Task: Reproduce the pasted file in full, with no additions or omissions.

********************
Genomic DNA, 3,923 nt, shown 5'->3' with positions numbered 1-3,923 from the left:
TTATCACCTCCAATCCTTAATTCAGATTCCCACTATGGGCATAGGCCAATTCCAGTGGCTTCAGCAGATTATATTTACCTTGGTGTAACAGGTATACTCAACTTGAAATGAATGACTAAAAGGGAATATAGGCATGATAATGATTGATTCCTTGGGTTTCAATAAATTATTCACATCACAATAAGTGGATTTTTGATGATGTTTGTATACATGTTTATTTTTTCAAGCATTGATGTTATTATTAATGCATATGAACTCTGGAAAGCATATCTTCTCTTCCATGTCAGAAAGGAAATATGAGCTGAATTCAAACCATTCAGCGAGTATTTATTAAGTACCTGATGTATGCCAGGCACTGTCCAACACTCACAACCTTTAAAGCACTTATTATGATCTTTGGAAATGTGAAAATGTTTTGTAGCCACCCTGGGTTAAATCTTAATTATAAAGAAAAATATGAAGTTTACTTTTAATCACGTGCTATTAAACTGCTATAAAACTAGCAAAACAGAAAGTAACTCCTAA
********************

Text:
Genomic DNA, 3,923 nt, shown 5'->3' with positions numbered 1-3,923 from the left:
TTATCACCTCCAATCCTTAATTCAGATTCCCACTATGGGCATAGGCCAATTCCAGTGGCTTCAGCAGATTATATTTACCTTGGTGTAACAGGTATACTCAACTTGAAATGAATGACTAAAAGGGAATATAGGCATGATAATGATTGATTCCTTGGGTTTCAATAAATTATTCACATCACAATAAGTGGATTTTTGATGATGTTTGTATACATGTTTATTTTTTCAAGCATTGATGTTATTATTAATGCATATGAACTCTGGAAAGCATATCTTCTCTTCCATGTCAGAAAGGAAATATGAGCTGAATTCAAACCATTCAGCGAGTATTTATTAAGTACCTGATGTATGCCAGGCACTGTCCAACACTCACAACCTTTAAAGCACTTATTATGATCTTTGGAAATGTGAAAATGTTTTGTAGCCACCCTGGGTTAAATCTTAATTATAAAGAAAAATATGAAGTTTACTTTTAATCACGTGCTATTAAACTGCTATAAAACTAGCAAAACAGAAAGTAACTCCTAA